Saturday, February 26, 2011

Rome wasn't built in a day, and apparently my green household won't be either.

My husband and I come from two extraordinarily different backgrounds as far as maintaining a green home goes. I grew up in Austin, Texas and if you have ever heard of Austin, you probably know that it at least used to be (I'm not so sure how it is now) a hugely environmentally-minded city.

Call it the "Austin mindset" if you want, but we always recycled. My mom composted the best she could in our tiny little rental duplex. Almost nothing got wasted.... if it came into our house, we used it all up. Very, very little waste. Mom kept a decorated bucket thing in the kitchen full of wash cloths to use instead of paper towels.

I stopped using cloth wipes and fell into other non environmentally friendly habits when I left for college. Now that I'm all grown up, married, have a house, and are on the baby talk, I wanted to go back and slowly change all the bad habits I picked up. Husband was NOT on board. This is because my husband's family wasn't environmentally minded at all. He had never used a cloth wipe in his life. Paper towels all the way. He only started recycling when he moved to Manhattan in 2006 because if you don't recycle in NYC, you could get fined heavily. He would buy stuff and let it go to waste, then throw it out. He still doesn't understand the concepts of purchasing in-season food that's local, and he's totally fine with chemicals in our household (don't get me started about the pest control argument).

When we decided to convert over to a greener way of living, I thought "oh, it'll take like.. a week to get all the things changed around here and we'll be good to go" because my husband is sort of a shock person.... if you "ease" him into stuff, it doesn't get done. If you throw him into something, he'll do it without a problem so I went ahead.

The compromise was that we kept the paper towels until they were gone, then convert all the way over to cloth. This sounded great to me, because we couldn't just waste them but I was going to try super hard not to use them and really only use them in the most dire situations.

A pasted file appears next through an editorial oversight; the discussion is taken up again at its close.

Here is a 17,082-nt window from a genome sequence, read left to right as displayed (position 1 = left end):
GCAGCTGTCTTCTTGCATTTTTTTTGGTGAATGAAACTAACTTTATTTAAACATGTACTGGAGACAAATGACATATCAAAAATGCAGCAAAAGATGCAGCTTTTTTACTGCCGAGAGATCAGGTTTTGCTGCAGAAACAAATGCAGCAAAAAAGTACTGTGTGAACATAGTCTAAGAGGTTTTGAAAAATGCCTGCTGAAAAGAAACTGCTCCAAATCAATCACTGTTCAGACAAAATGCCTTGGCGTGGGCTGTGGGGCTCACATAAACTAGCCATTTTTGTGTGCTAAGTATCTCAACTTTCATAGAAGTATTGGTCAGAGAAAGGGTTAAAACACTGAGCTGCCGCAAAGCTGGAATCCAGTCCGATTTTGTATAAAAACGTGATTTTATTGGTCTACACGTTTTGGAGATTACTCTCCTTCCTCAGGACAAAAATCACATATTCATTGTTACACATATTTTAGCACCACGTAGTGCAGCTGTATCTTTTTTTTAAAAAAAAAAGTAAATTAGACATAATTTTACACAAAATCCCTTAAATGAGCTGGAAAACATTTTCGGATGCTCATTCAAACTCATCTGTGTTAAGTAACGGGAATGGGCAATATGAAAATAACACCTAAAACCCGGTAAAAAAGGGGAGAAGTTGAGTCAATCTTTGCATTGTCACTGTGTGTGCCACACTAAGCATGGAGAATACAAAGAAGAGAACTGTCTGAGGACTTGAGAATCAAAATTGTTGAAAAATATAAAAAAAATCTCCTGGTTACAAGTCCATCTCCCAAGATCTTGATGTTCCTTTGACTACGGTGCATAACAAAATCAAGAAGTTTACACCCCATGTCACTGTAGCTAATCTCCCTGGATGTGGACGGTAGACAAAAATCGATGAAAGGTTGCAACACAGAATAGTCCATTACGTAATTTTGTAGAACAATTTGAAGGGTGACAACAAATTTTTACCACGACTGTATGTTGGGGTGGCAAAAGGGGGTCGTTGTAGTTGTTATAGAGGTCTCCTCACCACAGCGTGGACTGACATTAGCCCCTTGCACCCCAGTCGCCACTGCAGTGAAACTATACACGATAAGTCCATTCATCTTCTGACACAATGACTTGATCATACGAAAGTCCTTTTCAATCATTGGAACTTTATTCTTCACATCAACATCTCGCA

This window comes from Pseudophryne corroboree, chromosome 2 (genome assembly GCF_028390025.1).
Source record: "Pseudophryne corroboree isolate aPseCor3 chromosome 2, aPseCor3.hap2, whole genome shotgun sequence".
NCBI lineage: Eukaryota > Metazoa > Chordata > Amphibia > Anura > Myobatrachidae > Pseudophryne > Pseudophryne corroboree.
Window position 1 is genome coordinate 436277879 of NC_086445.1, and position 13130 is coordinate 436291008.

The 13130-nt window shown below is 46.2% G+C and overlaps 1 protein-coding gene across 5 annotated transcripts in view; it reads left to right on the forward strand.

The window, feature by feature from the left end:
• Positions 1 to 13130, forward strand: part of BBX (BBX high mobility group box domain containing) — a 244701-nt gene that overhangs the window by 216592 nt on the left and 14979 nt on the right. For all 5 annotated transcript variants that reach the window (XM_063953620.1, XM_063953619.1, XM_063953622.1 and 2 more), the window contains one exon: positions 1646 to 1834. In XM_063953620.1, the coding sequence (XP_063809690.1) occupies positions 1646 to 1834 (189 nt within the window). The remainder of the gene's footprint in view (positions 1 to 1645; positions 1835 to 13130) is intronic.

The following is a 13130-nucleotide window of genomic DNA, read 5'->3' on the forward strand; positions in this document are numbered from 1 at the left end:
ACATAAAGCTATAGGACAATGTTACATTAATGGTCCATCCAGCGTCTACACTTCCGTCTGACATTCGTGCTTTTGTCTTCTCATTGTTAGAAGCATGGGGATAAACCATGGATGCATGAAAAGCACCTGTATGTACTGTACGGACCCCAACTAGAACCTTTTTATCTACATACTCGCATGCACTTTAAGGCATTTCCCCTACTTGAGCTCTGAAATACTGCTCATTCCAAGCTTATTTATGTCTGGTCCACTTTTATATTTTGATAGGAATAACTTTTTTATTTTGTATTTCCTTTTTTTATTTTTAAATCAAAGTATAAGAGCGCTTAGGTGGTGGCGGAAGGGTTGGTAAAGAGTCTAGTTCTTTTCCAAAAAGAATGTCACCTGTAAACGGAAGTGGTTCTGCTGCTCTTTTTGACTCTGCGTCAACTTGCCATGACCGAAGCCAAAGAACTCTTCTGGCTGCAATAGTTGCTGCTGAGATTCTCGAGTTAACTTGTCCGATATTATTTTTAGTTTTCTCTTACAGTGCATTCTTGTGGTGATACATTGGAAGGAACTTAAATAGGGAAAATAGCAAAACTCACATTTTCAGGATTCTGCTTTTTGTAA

Today, however, was a trying day. My younger brother-in-law's (referred to as lil' bro) 17th birthday was Monday of this past week and I wanted to give him a fantastic birthday party. I arranged a paintball game for him and ten of his friends. Then there was drama because somebody was being a brat about not wanting to play, half the people couldn't come at the last minute, blah blah blah. I came home after arranging that to find that my dog had destroyed our trash can and decided to spread trash throughout, a mere two hours after getting my house clean. Husband is out of town on a bachelor party weekend (I know, I watched The Hangover too) with some friends and so that just left me to deal with dog's mischief, the paintball drama, the husband's parents drama (parents moved into our house. Again, don't get me started), and cleaning.

So when I opened the pantry to get all the stuff out to make queso (cheese dip for you non-Texans) and the jar of spaghetti sauce he bought (I much prefer to make my own) fell out of the pantry and onto my foot, broke, and sauce went everywhere (ok, it didn't go everywhere... my body made an adequate shield to protect the side of the cabinet and counter top from getting hit) I reached for my cloth towels. I'll upload pictures later, but for now lets just say they look like they cleaned up a crime scene.

I gave up after the second rinsing, and proceeded to use about 3 trees paper towels to mop up my floor. It was so much easier than cloth, and since the jar of sauce was designed to feed the same group of guys that just got done playing paintball (15 total guys at my house because the group that couldn't play wanted to come to the party and they brought friends... and more drama ensued but that's not the point) it was a huge jar. I feel terrible. I felt an immediate sense of guilt after I had thrown out the last wad of paper towels.

As it turns out, I still have a long way to go.

1 comment:

a2editor said...

I think we all have a ways to go, because our lifestyles have gotten so far from being sustainable. But I wouldn't worry about one big mess. At some point you won't be buying paper towels anymore and you'll have older kitchen towels turned to rags you can use to deal with these big messes. No worries, green mama. You can do it. :)

Laura K. Cowan